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Thousand Islands holds anti-bullying meeting following student’s death



CLAYTON — A week after the apparent suicide of a Thousand Islands Central School student, more than 100 students and parents packed a special Board of Education meeting Tuesday night, many expressing frustration with the problem of bullying.

Amy J. Briggs, mother of 16-year-old Daniel J. Briggs, who died on March 3, said after the meeting that she was shocked by the number of people who came to support her son and to share their own experiences with what they said was a pervasive problem that the school has failed to stop.

“I’m not laying the blame at the feet of anyone. That’s not the point,” Mrs. Briggs said during the meeting, describing how her son suffered constant bullying since elementary school.

She said she wants to work with the district to make sure something positive comes from her son’s death so other children aren’t driven to take their own life.

Others were not so sparing in their criticism of the district.

Amanda Bickford, a mother with two students, said educators should be ashamed of the consequences of turning a blind eye to bullying.

“We’ve trusted you with our children; families have come here 50 or 60 times; I’ve come here 10 times asking for help,” Ms. Bickford told school board members.

She said that her own children have been bullied persistently by classmates, and that the Briggs’s tragedy could have happened to her own family.

Taylin Fulmer, 16, said the school failed students by not providing access to counselors after Daniel’s death. She said that like Daniel, she also has been a victim of bullying and has received no help from the school. She said school personnel told her that her claims were unfounded, and that she should simply find a new group of friends and hope for the best.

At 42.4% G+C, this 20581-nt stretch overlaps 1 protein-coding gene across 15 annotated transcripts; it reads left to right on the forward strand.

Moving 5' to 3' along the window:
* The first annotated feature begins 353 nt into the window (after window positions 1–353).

Another student, junior Ember E. Garland, said she sees people being bullied all the time. “When is this going to end?” she said.

Kelsey Morak told of being shoved, inappropriately touched by a male senior and having someone spit in her lunch. Something needs to change, she said.

“I’m 15, and I can already see it all goes back to how kids are raised,” Kelsey said. “I just don’t get how kids can be so mean.”

Kristina Randazzo Ives said before the meeting that she had heard from the district for the first time only that day about a complaint she made two months ago about her child being bullied.

“We need to figure out and put in place things that we can do to help bullies find out what their issues are, help our children defend themselves, make our school council responsible for their actions instead of trying to sweep it under the rug by addressing it today before the school board meeting because now they are under investigation,” Ms. Ives said. “I’m sure there are plenty of parents out there right now that are going through the same thing, haven’t gotten any returned phone calls and doesn’t know the situation. Were those kids punished or were they even talked to?”

Ms. Ives later said it was good to have the discussion, but she was concerned about what will happen down the road.

Superintendent Frank C. House said the district has two anti-bullying programs, Making Healthy Choices and Report a Bully. He said the district is also implementing a third program, Sources of Strength, an anti-bully training program for staff and students.

He said there were good comments made during the meeting and the board would look into the residents’ concerns. School board members listened but did not speak during the forum.

Mrs. Briggs said she plans to come back to the school often. She said she would ask for more from the Board of Education in the way of punishment for children who harass others.

After years of being tormented by a group of bullies, her son seemed to be feeling better, she said. He was excited about school and said he wanted to pursue a career as a Department of Environmental Conservation officer.

But, she said, the abuse must have become too much for him. Mrs. Briggs said her son had been shoved into lockers, pushed into a wall in a stairway, once had food thrown at him during lunch and was subjected to online bullying.

Citing the investigation into her son’s death, Mrs. Briggs said that she wouldn’t comment on why he was being bullied, but that some of the cruelest messages indicated “it wasn’t worth it for him to live.”

“The last image of our son shouldn’t be what it is,” Mrs. Briggs said. “The old adage that kids can be cruel is true, and the old adage that sticks and stones can break my bones but words can never hurt isn’t true.”

At the end of the meeting, a moment of silence was taken in honor of Daniel.

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